Lars Chittka: The Mind of the Bee

Track:
Insects
What:
Talk
When:
Thursday Jul 05   09:00 AM to 10:30 AM (1 hour 30 minutes)
Where:
DS-R510
Tags:
Bees ecology ethology brain behavioral capacities
Discussion:
0

Lars Chittka 
Professor of Sensory and Behavioural Ecology Queen Mary University of London 


Michael Hendricks 
Professor McGill University
Moderator

Bees have a diverse instinctual repertoire that exceeds in complexity that of most vertebrates. This repertoire allows the social organisation of such feats as the construction of precisely hexagonal honeycombs, an exact climate control system inside their home, the provision of the hive with commodities that must be harvested over a large territory (nectar, pollen, resin, and water), as well as a symbolic communication system that allows them to inform hive members about the location of these commodities. However, the richness of bees’ instincts has traditionally been contrasted with the notion that bees’ small brains allow little behavioural flexibility and learning behaviour. 
This view has been entirely overturned in recent years, when it was discovered that bees display abilities such as counting, attention, simple tool use, learning by observation and metacognition (knowing their own knowledge). Thus, some scholars now discuss possibilities such as consciousness in the bees. These observations raise the obvious question of how such capacities may be implemented at a neuronal level in the miniature brains of insects. We need to understand the neural circuits, not just the size of brain regions, which underlie these feats.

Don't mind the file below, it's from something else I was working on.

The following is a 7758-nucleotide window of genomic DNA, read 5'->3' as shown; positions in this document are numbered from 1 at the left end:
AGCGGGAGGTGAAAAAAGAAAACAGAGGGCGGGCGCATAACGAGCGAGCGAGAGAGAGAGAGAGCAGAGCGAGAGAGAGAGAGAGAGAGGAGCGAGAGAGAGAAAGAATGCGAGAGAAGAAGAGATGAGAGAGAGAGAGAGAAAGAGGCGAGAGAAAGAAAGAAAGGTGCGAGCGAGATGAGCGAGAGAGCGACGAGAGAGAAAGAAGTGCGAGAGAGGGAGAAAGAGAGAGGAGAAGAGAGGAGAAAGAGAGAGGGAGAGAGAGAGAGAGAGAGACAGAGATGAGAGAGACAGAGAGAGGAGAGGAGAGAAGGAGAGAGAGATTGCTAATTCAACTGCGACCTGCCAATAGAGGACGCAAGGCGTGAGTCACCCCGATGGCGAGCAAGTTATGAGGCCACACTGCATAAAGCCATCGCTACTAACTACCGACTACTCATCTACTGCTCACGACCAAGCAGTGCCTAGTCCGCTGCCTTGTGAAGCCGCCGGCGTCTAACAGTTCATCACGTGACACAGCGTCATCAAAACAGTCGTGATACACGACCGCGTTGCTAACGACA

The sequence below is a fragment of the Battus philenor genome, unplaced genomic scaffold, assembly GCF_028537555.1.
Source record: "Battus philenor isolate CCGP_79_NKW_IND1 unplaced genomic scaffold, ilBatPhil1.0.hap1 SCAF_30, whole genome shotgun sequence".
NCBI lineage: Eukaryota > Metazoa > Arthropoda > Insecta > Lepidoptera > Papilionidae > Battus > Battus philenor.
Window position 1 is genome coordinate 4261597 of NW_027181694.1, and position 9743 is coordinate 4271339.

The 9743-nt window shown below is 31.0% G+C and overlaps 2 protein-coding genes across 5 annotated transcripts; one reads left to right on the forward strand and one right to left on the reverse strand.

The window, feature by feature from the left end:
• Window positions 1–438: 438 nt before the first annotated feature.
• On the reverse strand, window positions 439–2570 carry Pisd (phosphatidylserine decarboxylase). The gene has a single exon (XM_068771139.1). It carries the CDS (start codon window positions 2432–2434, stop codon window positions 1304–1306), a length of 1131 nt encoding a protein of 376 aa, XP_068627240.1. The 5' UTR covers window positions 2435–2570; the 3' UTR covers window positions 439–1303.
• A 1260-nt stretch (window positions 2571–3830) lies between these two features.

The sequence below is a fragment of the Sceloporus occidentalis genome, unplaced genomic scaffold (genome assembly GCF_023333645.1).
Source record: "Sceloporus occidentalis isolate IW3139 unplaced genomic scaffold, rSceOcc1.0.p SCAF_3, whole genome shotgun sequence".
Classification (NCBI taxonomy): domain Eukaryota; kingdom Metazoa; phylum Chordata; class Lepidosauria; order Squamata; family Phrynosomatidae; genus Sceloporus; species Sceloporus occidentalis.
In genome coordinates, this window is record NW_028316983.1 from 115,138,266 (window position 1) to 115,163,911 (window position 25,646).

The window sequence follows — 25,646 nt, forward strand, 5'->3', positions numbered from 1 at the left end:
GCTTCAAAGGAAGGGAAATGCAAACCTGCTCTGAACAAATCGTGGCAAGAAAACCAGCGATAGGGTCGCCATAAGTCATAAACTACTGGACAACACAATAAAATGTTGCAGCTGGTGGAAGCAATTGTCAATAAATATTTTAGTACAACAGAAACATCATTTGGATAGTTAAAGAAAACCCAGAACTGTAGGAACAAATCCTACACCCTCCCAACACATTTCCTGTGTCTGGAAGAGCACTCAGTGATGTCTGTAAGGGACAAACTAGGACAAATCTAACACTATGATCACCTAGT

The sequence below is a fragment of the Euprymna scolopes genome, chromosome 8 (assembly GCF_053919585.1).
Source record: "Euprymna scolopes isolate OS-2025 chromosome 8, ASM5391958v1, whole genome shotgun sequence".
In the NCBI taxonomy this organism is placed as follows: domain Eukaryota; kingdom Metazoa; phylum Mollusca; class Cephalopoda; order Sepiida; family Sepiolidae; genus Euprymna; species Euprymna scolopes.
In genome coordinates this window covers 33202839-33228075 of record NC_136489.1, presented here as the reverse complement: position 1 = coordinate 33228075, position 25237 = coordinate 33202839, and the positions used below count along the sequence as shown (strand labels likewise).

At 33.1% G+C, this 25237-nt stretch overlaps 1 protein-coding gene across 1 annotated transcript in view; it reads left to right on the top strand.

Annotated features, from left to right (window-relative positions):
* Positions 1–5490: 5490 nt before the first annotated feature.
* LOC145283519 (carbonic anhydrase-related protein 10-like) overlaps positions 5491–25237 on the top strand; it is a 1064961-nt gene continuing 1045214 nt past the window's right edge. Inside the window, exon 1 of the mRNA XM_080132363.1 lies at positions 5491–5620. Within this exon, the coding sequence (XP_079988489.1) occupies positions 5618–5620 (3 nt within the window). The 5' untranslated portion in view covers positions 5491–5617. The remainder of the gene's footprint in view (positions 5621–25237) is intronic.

Neural network analyses show that cognitive features found in insects, such as numerosity, attention and categorisation-like processes, may require only very limited neuron numbers. Using computational models of the bees' visual system, we explore whether seemingly advanced cognitive capacities might 'pop out' of the properties of relatively basic neural processes in the insect brain’s visual processing area, and their connection with the mushroom bodies, which are higher order learning centres in the brains of insects.
Chittka, L. (2017). Bee cognitionCurrent Biology, 27(19), R1049-R1053. 
Loukola, O. J., Perry, C. J., Coscos, L., & Chittka, L. (2017). Bumblebees show cognitive flexibility by improving on an observed complex behaviorScience, 355(6327), 833-836. 

Alem, S., Perry, C. J., Zhu, X., Loukola, O. J., Ingraham, T., Søvik, E., & Chittka, L. (2016). Associative mechanisms allow for social learning and cultural transmission of string pulling in an insect. PLoS Biology, 14(10), e1002564. 

Fiona Presly and Lars Chittka


Moderator
McGill University
Professor
Participant
Queen Mary University of London
Professor of Sensory and Behavioural Ecology

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